Website programming error compromises personal information

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A programming error on the website belonging to PLS Financial Services – a Chicago-based consumer financial services retailer – allowed some visitors to access personal information of an undisclosed number of customers.

How many victims? Unknown, but PLS Financial Services employs nearly 4,000 people across roughly 400 centers in the U.S., and posts annual revenues exceeding $250 million.

What type of personal information? Names, addresses, email addresses and Social Security numbers.

What happened? A recent programming change by the company that operates the PLS Financial Services website allowed for certain visitors to access a restricted portion of the site.

What was the response? PLS Financial Services hired a computer security firm to validate the programming error had been corrected, and to look for signs of unusual activity. The retailer notified affected customers by letter and is offering a free year of identity protection services.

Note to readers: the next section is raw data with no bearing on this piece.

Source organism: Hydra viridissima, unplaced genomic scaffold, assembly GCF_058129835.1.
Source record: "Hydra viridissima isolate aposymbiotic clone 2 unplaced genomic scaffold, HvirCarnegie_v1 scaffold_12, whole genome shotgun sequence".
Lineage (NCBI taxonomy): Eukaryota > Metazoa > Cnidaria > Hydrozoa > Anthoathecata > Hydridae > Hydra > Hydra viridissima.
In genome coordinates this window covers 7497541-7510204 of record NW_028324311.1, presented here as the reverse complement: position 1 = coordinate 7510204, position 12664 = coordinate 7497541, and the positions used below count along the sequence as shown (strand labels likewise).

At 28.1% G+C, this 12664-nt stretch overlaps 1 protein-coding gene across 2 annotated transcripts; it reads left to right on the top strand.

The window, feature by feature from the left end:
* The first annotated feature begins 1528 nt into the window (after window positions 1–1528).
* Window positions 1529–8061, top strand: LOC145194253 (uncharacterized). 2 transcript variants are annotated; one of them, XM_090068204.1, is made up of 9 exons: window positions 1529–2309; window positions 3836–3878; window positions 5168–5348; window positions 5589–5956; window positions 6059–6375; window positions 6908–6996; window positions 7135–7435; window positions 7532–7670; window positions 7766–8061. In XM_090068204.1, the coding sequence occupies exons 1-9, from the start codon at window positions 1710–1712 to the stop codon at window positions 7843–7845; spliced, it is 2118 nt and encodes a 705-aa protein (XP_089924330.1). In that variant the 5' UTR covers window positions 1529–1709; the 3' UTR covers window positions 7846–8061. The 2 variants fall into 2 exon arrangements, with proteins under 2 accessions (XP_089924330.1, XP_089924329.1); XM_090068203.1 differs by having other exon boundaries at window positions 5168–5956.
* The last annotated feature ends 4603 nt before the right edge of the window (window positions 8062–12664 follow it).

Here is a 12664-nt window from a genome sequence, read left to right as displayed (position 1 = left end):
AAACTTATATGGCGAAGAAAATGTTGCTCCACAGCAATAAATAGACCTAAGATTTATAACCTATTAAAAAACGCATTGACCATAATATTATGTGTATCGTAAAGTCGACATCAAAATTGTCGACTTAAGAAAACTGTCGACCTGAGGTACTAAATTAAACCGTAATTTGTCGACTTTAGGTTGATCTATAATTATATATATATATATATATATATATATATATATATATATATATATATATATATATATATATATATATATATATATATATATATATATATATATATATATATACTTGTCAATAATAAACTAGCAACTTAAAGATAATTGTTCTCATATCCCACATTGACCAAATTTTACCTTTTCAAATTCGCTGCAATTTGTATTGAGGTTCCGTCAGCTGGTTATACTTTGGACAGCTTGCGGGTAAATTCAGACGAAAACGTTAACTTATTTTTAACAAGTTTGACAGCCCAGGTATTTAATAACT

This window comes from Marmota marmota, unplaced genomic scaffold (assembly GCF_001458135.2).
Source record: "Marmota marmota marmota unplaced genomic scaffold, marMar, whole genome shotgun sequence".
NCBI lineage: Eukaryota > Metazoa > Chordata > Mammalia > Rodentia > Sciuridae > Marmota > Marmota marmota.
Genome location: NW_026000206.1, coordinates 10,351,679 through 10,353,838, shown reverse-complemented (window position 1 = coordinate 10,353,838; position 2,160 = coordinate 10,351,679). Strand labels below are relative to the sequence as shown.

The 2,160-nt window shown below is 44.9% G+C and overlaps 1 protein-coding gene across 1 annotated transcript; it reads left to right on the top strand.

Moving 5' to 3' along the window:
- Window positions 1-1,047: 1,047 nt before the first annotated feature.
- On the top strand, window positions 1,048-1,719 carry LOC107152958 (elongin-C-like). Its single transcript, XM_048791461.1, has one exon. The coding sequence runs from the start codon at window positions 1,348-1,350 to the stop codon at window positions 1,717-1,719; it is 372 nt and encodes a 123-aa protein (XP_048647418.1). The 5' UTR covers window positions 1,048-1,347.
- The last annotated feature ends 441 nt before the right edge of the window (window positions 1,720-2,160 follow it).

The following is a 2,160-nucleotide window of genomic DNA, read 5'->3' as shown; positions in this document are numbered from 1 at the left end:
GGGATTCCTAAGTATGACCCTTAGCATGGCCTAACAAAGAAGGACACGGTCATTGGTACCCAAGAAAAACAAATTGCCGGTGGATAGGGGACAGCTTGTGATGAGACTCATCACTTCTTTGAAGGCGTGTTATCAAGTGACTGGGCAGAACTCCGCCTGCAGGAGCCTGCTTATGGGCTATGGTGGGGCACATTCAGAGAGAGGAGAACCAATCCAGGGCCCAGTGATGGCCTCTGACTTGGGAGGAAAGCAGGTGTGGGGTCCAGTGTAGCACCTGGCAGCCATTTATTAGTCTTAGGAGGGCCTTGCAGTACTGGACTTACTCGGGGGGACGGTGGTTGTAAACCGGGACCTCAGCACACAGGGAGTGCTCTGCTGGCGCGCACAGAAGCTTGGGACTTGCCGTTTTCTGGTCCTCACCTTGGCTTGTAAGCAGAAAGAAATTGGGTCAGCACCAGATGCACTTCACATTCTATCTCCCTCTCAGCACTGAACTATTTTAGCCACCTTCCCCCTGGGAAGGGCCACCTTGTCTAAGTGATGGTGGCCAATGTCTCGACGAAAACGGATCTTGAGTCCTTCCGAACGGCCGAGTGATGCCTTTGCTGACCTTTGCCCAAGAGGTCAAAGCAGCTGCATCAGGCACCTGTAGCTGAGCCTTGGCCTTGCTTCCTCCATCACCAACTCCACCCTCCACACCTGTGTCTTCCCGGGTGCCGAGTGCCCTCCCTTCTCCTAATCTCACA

Details: The website operator alerted PLS Financial Services of the incident on July 26. There were 34 visitors to the restricted portion of the website from the time the operator made the change on July 11 until it was corrected two weeks later. The 34 visitors were believed to have accessed the website to submit a loan inquiry.

Quote: “We are communicating this information to you because we cannot conclusively rule out the possibility that the contents of the restricted part of the site were viewed,” said G. Clinton Heyworth, PLS Financial Services information security officer, in a letter to affected customers.

Source: oag.ca.gov, “Master Notification (PDF),” Sept. 18, 2013.

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